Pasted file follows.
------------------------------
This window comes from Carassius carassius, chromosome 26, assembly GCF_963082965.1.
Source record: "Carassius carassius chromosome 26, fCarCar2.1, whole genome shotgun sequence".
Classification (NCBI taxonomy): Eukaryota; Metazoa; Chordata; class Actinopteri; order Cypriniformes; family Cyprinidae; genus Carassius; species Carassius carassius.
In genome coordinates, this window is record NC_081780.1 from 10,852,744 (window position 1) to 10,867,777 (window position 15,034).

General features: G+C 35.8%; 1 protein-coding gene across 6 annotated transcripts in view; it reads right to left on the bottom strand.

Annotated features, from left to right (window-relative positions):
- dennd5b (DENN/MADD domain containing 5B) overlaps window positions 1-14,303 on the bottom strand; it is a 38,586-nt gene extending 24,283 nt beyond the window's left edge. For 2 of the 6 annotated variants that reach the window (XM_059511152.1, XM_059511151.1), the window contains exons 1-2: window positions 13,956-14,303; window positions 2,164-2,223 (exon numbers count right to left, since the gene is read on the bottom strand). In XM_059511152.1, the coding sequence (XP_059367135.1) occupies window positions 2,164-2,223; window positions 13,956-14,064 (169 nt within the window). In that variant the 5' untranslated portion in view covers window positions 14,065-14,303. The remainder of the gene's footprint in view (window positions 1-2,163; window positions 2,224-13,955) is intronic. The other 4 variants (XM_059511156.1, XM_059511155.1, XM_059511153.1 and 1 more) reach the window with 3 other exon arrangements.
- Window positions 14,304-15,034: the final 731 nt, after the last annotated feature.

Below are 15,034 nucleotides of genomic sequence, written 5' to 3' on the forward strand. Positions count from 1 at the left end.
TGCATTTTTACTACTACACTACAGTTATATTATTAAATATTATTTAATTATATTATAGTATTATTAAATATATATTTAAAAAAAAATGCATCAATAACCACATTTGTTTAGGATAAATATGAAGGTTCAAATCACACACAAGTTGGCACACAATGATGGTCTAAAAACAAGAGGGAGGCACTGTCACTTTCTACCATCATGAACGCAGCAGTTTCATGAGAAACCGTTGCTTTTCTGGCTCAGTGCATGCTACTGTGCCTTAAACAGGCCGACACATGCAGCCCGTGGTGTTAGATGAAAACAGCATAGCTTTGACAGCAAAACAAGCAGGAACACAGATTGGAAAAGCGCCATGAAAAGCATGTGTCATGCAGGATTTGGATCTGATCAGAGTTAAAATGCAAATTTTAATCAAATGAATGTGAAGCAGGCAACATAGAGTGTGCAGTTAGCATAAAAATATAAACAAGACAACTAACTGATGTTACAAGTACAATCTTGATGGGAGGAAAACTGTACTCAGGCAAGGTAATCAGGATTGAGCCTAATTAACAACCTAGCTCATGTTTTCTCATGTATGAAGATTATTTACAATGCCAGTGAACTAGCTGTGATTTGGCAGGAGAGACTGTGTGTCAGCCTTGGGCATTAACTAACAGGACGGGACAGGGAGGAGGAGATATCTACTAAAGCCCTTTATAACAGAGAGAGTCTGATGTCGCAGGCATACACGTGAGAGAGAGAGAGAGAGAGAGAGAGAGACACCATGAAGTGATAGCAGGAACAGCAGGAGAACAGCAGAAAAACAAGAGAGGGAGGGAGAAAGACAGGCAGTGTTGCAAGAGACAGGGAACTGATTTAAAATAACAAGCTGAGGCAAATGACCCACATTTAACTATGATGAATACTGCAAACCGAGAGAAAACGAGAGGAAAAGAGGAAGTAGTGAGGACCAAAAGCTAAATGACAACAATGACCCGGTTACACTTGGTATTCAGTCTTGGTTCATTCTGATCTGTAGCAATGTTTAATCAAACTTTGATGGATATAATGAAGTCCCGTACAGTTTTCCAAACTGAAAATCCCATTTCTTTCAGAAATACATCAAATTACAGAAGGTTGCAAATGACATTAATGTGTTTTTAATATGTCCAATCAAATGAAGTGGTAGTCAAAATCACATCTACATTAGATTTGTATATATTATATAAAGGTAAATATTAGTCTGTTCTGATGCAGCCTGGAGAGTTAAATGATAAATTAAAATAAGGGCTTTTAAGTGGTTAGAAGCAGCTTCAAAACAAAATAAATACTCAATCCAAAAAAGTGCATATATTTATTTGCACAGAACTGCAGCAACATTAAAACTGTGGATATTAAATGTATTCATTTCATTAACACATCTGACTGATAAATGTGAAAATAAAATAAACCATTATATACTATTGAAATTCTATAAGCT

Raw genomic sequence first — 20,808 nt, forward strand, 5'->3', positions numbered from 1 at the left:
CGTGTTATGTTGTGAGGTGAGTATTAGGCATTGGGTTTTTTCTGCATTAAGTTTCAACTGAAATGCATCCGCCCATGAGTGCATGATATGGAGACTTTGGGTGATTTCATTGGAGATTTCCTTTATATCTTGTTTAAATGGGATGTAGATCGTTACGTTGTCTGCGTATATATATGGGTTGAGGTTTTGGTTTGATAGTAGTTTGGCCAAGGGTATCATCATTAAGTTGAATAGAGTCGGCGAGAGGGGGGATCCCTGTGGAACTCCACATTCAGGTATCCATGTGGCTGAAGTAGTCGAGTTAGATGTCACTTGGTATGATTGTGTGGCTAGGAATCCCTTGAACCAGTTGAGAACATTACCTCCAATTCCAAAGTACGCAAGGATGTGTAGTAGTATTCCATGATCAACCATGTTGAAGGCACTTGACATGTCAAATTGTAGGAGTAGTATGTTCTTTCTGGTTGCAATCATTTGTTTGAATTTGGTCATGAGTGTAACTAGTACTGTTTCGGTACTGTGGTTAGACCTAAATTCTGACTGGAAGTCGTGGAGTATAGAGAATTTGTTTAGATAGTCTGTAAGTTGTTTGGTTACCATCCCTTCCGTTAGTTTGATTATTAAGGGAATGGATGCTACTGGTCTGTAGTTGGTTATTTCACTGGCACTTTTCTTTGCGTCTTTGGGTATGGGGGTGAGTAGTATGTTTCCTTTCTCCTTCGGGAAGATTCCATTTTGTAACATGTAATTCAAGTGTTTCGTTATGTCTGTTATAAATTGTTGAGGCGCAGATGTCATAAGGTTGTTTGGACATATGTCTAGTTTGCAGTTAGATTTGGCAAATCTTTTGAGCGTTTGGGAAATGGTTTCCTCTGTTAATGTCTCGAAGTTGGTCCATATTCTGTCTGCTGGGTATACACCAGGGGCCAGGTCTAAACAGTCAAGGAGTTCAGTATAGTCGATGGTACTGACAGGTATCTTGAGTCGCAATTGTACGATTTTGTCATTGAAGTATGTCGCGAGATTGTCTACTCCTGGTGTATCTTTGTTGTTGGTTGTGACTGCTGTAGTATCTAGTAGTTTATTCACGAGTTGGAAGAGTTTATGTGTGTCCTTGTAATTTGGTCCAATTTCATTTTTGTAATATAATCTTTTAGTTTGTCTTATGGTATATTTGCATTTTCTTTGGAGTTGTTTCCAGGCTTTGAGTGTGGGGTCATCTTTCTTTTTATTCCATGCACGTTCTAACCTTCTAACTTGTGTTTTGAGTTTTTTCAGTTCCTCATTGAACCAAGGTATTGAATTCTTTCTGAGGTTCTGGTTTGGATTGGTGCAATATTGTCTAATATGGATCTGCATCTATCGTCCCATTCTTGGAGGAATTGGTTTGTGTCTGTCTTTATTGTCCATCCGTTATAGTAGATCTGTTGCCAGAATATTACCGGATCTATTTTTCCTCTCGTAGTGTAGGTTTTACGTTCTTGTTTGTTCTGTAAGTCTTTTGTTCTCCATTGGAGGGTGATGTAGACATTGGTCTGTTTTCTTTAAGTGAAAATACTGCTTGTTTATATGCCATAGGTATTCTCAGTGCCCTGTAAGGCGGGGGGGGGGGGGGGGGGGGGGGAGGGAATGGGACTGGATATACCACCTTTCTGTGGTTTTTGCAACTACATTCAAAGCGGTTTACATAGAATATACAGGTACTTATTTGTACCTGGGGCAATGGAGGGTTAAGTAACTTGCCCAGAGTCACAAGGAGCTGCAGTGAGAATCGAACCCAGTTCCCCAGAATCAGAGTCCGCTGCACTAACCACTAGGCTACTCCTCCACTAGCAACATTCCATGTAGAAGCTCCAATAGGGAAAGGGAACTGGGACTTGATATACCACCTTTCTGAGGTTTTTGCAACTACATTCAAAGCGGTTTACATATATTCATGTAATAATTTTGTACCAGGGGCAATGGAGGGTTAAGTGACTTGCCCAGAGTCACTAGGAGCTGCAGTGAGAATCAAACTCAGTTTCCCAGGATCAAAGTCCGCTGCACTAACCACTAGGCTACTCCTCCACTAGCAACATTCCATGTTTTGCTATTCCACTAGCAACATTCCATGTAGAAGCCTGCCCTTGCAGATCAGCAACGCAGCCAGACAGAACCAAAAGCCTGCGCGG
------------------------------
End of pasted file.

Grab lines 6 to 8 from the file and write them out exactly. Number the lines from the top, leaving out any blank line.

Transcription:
Annotated features, from left to right (window-relative positions):
- dennd5b (DENN/MADD domain containing 5B) overlaps window positions 1-14,303 on the bottom strand; it is a 38,586-nt gene extending 24,283 nt beyond the window's left edge. For 2 of the 6 annotated variants that reach the window (XM_059511152.1, XM_059511151.1), the window contains exons 1-2: window positions 13,956-14,303; window positions 2,164-2,223 (exon numbers count right to left, since the gene is read on the bottom strand). In XM_059511152.1, the coding sequence (XP_059367135.1) occupies window positions 2,164-2,223; window positions 13,956-14,064 (169 nt within the window). In that variant the 5' untranslated portion in view covers window positions 14,065-14,303. The remainder of the gene's footprint in view (window positions 1-2,163; window positions 2,224-13,955) is intronic. The other 4 variants (XM_059511156.1, XM_059511155.1, XM_059511153.1 and 1 more) reach the window with 3 other exon arrangements.
- Window positions 14,304-15,034: the final 731 nt, after the last annotated feature.